History is a vast early warning system.
The Mongol Rally is not just an opportunity for adventure and serendipity. The nature of this 10,000-mile journey from Britain to Mongolia means ralliers can immerse themselves in diverse cultures and histories.
This leads to the possibility of taking in sites of immense historical importance. Places that can force you to stop in your tracks and think deeply. On Wednesday, Day 5, my experience was about coming face to face with unspeakable pain, suffering and pure evil.
I stayed the night in Krakow, Poland, a magnificent city. The main square in old town is vibrant and full of life. The residents are friendly and welcoming. That puts Krakow on the "must" list for me.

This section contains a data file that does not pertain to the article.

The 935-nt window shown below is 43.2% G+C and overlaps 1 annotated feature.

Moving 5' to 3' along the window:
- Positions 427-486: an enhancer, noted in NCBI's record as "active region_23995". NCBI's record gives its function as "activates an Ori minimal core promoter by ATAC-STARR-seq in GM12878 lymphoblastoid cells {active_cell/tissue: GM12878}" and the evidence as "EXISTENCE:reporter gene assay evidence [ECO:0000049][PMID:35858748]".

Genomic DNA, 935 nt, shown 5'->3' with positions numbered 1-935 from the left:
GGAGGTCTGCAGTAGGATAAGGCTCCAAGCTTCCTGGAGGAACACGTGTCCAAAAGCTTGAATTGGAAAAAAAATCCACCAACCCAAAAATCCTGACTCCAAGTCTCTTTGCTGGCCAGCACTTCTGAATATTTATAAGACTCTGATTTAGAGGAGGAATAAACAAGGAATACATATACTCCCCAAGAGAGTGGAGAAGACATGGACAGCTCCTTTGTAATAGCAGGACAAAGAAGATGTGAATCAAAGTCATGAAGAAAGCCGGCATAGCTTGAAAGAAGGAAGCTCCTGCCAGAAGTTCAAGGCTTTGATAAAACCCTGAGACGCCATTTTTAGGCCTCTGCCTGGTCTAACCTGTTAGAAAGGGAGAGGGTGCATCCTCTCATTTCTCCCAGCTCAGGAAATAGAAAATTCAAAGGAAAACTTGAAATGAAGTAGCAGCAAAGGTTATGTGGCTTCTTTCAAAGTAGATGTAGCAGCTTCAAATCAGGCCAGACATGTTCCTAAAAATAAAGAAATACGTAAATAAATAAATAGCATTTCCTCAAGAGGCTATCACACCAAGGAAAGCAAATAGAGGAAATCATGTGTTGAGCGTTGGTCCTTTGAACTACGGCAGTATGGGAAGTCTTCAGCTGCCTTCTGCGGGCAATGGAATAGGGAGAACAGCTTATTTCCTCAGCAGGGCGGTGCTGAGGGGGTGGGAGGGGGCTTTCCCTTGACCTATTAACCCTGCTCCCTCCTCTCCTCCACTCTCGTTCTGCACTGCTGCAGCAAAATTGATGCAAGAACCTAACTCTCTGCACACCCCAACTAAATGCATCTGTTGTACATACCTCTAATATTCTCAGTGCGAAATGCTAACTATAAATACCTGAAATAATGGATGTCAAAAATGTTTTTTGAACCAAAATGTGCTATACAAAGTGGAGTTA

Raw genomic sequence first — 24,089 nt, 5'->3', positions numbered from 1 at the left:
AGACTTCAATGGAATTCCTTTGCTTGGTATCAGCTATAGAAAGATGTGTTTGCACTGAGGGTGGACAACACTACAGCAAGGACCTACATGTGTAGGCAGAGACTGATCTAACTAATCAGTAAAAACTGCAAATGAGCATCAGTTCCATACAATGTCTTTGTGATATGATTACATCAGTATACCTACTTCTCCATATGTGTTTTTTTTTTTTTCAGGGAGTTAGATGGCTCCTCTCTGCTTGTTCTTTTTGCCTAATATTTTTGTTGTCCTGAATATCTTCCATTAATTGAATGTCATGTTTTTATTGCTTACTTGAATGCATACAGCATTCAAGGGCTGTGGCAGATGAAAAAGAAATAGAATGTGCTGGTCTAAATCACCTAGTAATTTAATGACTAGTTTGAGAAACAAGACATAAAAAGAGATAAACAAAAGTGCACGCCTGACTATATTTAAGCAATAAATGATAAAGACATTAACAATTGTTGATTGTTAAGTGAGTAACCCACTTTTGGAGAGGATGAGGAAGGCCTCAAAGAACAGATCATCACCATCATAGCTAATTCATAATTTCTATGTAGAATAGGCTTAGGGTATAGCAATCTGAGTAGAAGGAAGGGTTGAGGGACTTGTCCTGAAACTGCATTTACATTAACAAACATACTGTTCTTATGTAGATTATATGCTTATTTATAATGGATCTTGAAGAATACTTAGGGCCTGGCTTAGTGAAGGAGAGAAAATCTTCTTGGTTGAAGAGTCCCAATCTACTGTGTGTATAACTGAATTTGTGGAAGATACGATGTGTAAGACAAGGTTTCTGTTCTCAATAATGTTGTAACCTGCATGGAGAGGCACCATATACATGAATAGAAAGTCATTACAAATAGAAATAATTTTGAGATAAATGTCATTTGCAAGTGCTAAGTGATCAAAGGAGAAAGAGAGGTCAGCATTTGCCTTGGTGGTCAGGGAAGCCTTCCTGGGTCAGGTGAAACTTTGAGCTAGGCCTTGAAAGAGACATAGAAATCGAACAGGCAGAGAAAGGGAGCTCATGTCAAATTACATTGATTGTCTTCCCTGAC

But about 30 miles from Krakow is Auschwitz, the concentration camp run by the German Nazis in World War II. This is where I came face to face with pure evil. Walking around the camp was a powerful and moving experience. Passing under the infamous gate at the entrance to Auschwitz, which roughly says "Work makes you free," sent shivers down my spine.
Documentaries, books, movies -- none of them measures up to seeing this in person. They become horrifyingly real. What happened inside the barbed wires of this camp is a human catastrophe of almost unimaginable and certainly unforgettable proportions.